Caltech and ETH Zurich engineers have developed robots capable of moving on their own without using a motor, servos or some kind of power supply: instead, these devices move in the water thanks to the material from which they are made, changing in shape at temperature changes.
“Our examples show how we can use structured materials that are deformed by reacting to changes in the environment to control and move robots”,
says Chiara Daraio, professor of engineering and applied physics at Caltech’s Department of Mechanical and Applied Science.
The new propulsion system is based on strips of a flexible polymer that cycles when it is cold and stretches when it is hot. This polymer is positioned to activate a switch inside the robot body, which in turn is connected to a paddle that moves the device.
The switch is made of a material with two constant states (it can be fixed in two separate geometries). In particular, it is made of strips of elastic material which, when pressed by the polymer, passes from one position to the other. When the cold robot is placed in hot water, the polymer is stretched, activates the switch, and the resulting sudden release of energy moves the robot forward. The polymer strips can also be “regulated” to give specific reactions under different conditions, e.g. a thicker strip will need more to warm up and stretch than a thinner. This setting feature allows the design of robots capable of turning and moving at different speeds.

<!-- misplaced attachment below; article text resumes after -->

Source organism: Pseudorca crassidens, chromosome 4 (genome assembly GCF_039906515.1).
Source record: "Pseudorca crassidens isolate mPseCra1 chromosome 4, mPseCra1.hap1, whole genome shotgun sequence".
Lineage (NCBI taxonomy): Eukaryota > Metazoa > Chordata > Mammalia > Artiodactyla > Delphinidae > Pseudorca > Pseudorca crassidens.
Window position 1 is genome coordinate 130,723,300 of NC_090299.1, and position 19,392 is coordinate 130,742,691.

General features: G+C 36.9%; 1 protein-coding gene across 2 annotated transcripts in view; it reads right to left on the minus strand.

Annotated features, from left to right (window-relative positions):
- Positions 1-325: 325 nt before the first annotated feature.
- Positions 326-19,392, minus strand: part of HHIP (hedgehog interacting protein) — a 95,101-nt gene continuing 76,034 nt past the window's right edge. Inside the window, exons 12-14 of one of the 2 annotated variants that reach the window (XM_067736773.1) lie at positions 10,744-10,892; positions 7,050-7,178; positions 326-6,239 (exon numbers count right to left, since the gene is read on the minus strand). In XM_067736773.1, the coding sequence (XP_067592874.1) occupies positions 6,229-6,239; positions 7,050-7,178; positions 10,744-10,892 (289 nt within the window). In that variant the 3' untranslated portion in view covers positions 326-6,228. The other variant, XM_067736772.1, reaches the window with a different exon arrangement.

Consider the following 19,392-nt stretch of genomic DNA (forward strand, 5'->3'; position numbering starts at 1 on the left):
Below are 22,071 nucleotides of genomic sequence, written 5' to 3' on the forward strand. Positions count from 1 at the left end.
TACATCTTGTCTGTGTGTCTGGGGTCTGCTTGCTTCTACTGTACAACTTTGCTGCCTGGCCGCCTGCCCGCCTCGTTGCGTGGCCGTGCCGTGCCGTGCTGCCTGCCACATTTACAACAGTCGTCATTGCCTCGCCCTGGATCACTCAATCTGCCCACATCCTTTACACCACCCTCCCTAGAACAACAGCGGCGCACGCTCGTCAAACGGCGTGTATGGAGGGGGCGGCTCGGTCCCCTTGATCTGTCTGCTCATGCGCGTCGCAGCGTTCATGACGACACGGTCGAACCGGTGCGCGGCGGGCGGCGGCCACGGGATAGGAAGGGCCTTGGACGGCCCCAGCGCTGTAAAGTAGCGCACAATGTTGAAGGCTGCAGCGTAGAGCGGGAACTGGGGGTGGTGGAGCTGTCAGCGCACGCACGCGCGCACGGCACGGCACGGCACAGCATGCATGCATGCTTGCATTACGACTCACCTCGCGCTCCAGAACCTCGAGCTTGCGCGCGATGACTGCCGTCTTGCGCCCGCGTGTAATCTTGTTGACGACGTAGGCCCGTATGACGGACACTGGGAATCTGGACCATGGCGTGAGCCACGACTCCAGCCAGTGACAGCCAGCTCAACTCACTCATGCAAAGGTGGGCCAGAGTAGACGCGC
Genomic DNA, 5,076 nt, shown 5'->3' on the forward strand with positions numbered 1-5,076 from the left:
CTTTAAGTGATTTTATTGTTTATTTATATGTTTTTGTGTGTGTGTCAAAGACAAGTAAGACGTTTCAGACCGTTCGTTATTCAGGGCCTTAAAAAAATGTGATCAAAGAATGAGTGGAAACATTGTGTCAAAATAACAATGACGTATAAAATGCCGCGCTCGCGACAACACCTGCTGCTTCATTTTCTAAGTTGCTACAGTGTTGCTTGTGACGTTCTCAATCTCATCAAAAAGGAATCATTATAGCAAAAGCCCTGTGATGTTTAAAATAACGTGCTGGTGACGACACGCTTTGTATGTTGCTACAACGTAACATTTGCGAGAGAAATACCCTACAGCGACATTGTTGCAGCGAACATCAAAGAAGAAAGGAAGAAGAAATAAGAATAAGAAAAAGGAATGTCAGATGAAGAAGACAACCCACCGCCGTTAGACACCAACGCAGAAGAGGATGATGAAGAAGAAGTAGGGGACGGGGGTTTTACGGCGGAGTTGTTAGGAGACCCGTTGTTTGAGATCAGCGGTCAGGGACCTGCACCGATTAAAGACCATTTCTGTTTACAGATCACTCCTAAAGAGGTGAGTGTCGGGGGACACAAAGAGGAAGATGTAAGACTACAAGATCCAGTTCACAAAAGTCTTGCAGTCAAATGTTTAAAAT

In the latest version of her plan, the team of Daraio and her associates managed to connect the polymer elements and the switches so that a four-oar robot moves forward on its own, leaving a small load and then returning.
“By combining simple moves, we were able to integrate programming into the material to perform a series of complex behaviors”,
said Osama Bilal, a postdoctoral student at Caltech, and one of the research participants.
In the future, it is estimated that more features and capabilities can be added – e.g. through polymers that react to other environmental conditions such as PH changes, salinity etc.
Future versions of these robots could be used to tackle chemical leakage, drug delivery, and so on.
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